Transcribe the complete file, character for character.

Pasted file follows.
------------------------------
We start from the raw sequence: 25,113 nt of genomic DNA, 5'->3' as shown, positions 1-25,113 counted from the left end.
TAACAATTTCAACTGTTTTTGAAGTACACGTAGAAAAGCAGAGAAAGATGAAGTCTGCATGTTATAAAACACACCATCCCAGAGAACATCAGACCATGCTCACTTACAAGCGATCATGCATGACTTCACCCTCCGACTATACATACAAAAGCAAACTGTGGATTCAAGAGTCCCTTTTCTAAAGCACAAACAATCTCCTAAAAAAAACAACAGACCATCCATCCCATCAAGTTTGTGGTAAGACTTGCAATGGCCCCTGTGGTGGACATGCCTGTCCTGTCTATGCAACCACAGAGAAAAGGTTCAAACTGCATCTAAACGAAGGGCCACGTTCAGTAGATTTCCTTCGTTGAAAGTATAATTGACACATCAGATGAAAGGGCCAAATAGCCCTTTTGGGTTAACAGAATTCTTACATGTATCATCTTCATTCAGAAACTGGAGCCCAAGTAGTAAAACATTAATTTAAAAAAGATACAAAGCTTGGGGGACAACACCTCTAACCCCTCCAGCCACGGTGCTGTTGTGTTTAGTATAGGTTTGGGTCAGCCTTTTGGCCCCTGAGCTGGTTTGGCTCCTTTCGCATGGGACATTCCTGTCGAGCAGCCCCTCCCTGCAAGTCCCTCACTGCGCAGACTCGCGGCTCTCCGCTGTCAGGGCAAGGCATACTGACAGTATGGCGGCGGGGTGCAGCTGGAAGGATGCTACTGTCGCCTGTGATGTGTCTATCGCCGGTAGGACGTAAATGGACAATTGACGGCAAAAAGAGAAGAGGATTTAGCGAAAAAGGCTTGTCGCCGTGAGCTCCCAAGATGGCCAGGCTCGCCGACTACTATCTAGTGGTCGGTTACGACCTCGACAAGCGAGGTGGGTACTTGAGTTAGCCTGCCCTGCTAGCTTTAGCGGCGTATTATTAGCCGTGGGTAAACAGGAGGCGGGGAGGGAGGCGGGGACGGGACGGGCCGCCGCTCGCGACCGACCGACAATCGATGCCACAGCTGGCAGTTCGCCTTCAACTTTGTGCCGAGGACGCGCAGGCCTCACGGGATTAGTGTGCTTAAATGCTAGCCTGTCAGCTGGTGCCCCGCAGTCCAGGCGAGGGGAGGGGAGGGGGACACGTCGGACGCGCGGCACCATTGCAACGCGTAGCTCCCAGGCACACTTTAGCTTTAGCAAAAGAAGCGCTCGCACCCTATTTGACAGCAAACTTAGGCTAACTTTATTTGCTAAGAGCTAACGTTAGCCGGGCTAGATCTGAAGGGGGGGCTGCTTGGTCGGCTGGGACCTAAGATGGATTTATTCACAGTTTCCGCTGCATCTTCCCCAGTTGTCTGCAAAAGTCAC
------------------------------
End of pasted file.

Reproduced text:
We start from the raw sequence: 25,113 nt of genomic DNA, 5'->3' as shown, positions 1-25,113 counted from the left end.
TAACAATTTCAACTGTTTTTGAAGTACACGTAGAAAAGCAGAGAAAGATGAAGTCTGCATGTTATAAAACACACCATCCCAGAGAACATCAGACCATGCTCACTTACAAGCGATCATGCATGACTTCACCCTCCGACTATACATACAAAAGCAAACTGTGGATTCAAGAGTCCCTTTTCTAAAGCACAAACAATCTCCTAAAAAAAACAACAGACCATCCATCCCATCAAGTTTGTGGTAAGACTTGCAATGGCCCCTGTGGTGGACATGCCTGTCCTGTCTATGCAACCACAGAGAAAAGGTTCAAACTGCATCTAAACGAAGGGCCACGTTCAGTAGATTTCCTTCGTTGAAAGTATAATTGACACATCAGATGAAAGGGCCAAATAGCCCTTTTGGGTTAACAGAATTCTTACATGTATCATCTTCATTCAGAAACTGGAGCCCAAGTAGTAAAACATTAATTTAAAAAAGATACAAAGCTTGGGGGACAACACCTCTAACCCCTCCAGCCACGGTGCTGTTGTGTTTAGTATAGGTTTGGGTCAGCCTTTTGGCCCCTGAGCTGGTTTGGCTCCTTTCGCATGGGACATTCCTGTCGAGCAGCCCCTCCCTGCAAGTCCCTCACTGCGCAGACTCGCGGCTCTCCGCTGTCAGGGCAAGGCATACTGACAGTATGGCGGCGGGGTGCAGCTGGAAGGATGCTACTGTCGCCTGTGATGTGTCTATCGCCGGTAGGACGTAAATGGACAATTGACGGCAAAAAGAGAAGAGGATTTAGCGAAAAAGGCTTGTCGCCGTGAGCTCCCAAGATGGCCAGGCTCGCCGACTACTATCTAGTGGTCGGTTACGACCTCGACAAGCGAGGTGGGTACTTGAGTTAGCCTGCCCTGCTAGCTTTAGCGGCGTATTATTAGCCGTGGGTAAACAGGAGGCGGGGAGGGAGGCGGGGACGGGACGGGCCGCCGCTCGCGACCGACCGACAATCGATGCCACAGCTGGCAGTTCGCCTTCAACTTTGTGCCGAGGACGCGCAGGCCTCACGGGATTAGTGTGCTTAAATGCTAGCCTGTCAGCTGGTGCCCCGCAGTCCAGGCGAGGGGAGGGGAGGGGGACACGTCGGACGCGCGGCACCATTGCAACGCGTAGCTCCCAGGCACACTTTAGCTTTAGCAAAAGAAGCGCTCGCACCCTATTTGACAGCAAACTTAGGCTAACTTTATTTGCTAAGAGCTAACGTTAGCCGGGCTAGATCTGAAGGGGGGGCTGCTTGGTCGGCTGGGACCTAAGATGGATTTATTCACAGTTTCCGCTGCATCTTCCCCAGTTGTCTGCAAAAGTCAC